Live in New York or California? You could end up losing a major tax break if tax reform is passed.
That’s because under proposals from House Republicans and the White House the state and local tax deduction would be repealed, along with all other itemized deductions except those for mortgage interest and charitable contributions.
It’s too early, however, to predict its demise, both because tax reform is far from a done deal and the state and local tax break has bipartisan support in many quarters.
What is it and who gets it
As federal tax breaks go, the state and local tax deduction is older than the hills.
It’s been on the books since 1913, the same year the modern federal income tax was created.
Under current law, tax filers who itemize their deductions may write off their state and local income taxes or general sales taxes, plus their property taxes.
Those most likely to claim the state and local tax deduction are residents of high-tax states, especially those making more than $100,000.
One of the most expensive tax breaks in the code, the state and local deduction will reduce federal revenue by an estimated $96 billion in 2017 alone and $1.3 trillion over the next decade, according to the Tax Policy Center.
But that cost is not evenly distributed. An analysis of IRS data by the Tax Foundation found that just six states — California, New York, New Jersey, Illinois, Texas and Pennsylvania — account for more than half of the foregone revenue.
Drilling down further, just four states — New York, California, Connecticut and New Jersey — are home to the 10 counties where residents claim the highest state and local tax deductions in the country.
New York County, aka Manhattan, is No. 1 — with residents claiming an average of nearly $25,000 a year on their federal returns. That can save someone about $7,000 in federal income taxes if their top federal rate is 28%. If they’re in the 33% bracket, they’d save even more at $8,250.
Marin County, California, comes in second, with residents there claiming an average of nearly $17,000. For someone in the 33% bracket, that’s a tax savings of $5,610.
Of course, average deductions don’t reflect the very large amounts claimed by those at the top of the income scale. For instance, someone in the 39.6% bracket could easily claim more than $100,000 in state and local deductions, saving a minimum of $40,000 in federal income taxes.
If the deduction is repealed, those savings would be gone.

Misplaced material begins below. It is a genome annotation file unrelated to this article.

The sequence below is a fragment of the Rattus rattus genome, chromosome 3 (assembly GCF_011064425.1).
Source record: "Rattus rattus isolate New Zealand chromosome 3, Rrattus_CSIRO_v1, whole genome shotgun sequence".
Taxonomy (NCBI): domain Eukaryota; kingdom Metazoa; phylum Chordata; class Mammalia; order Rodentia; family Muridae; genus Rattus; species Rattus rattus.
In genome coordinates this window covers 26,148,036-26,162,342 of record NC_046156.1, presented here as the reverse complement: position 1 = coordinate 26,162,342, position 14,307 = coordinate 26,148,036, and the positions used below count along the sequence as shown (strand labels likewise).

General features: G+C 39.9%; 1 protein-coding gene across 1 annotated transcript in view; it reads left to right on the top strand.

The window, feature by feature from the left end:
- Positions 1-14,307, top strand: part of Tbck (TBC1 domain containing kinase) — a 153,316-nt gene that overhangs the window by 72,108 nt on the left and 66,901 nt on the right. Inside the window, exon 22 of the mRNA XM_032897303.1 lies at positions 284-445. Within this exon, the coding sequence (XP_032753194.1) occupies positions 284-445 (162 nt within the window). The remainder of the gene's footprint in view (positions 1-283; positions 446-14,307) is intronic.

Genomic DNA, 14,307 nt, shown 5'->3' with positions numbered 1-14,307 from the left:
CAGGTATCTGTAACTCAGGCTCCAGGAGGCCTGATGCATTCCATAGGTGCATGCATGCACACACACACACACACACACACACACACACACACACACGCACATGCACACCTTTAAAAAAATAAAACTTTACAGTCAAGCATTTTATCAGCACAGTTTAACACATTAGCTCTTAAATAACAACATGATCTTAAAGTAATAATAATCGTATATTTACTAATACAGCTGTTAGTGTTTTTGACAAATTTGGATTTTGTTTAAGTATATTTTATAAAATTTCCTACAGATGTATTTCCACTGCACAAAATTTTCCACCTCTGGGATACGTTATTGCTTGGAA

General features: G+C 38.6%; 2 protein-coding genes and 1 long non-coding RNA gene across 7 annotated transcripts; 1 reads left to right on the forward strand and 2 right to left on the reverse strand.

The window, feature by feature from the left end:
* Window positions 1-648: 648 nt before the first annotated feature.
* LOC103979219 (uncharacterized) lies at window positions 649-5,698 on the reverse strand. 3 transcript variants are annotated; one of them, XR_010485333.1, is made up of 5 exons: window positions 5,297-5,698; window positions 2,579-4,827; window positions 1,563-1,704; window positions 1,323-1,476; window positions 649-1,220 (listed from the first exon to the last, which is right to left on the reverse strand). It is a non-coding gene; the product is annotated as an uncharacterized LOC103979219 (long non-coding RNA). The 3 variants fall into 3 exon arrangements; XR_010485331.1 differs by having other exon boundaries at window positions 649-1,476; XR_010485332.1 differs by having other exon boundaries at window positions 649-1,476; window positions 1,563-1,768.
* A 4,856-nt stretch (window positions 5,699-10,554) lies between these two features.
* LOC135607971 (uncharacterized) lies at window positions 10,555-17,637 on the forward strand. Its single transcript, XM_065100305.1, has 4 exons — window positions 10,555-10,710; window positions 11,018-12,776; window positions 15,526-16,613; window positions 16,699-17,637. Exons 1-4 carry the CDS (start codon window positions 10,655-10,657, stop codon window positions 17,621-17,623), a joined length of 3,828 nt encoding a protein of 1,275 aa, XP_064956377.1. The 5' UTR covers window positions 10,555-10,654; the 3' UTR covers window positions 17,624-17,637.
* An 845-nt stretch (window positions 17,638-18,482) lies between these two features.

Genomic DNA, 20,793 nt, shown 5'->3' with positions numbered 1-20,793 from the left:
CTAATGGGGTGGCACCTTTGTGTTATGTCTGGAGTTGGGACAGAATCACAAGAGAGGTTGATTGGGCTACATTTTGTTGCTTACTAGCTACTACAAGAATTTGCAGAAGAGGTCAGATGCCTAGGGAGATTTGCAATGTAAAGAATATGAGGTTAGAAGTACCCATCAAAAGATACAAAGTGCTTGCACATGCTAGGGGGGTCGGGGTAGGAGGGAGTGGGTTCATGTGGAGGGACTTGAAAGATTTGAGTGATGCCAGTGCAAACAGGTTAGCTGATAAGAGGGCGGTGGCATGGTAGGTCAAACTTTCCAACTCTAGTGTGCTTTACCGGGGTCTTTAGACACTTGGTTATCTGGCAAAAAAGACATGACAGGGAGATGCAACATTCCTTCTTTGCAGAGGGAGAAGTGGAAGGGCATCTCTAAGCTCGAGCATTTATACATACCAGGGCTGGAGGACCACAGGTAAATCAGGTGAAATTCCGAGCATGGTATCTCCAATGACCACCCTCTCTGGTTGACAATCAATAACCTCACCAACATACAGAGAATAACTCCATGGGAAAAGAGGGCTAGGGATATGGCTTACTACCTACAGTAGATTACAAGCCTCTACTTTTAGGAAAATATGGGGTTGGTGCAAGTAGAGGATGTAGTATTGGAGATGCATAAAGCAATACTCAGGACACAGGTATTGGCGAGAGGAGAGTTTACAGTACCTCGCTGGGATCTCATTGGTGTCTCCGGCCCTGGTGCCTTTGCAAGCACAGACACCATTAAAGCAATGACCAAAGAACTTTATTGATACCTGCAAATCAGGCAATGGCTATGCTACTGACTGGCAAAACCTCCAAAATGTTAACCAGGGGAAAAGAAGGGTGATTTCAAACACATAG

Not without a fight
Tax experts note that the deduction indirectly subsidizes states and local governments because it lessens the bite of the tax burden they impose on residents.
“A $100 increase in state income taxes costs a taxpayer in the 35% federal income tax bracket just $65 [$100-$35],” Tax Policy Center senior fellow Frank Sammartino noted in an analysis.
“It also encourages [states] to use deductible taxes in place of nondeductible taxes (such as sales taxes on alcohol, tobacco and gasoline),” Sammartino said.
Critics contend that the deduction disproportionately benefits the well off and argue that state and local taxes are really just payments for local services and projects.
But supporters note that payment for such services (e.g., transportation, public safety and education) benefit far more people than just local residents.
Plus, the states that benefit most from the deduction also pay more than their fair share of federal revenue, according to a bipartisan group of 68 congressmen.
“Our states are economic engines that deliver disproportionately more revenue to the federal government than they receive back, paying more for services delivered to the country at large,” the lawmakers wrote in a letter Monday to Treasury Secretary Steven Mnuchin.
A coalition of groups representing state governors and local mayors will also fight the proposed repeal.
“Eliminating or capping [the deductibility of state and local taxes] would represent double taxation, as these taxes are mandatory payments for all taxpayers,” the coalition wrote in a letter to lawmakers.
What’s more, the groups argued, repeal of the tax break could shrink residents’ disposable income, which in turn could harm the economy.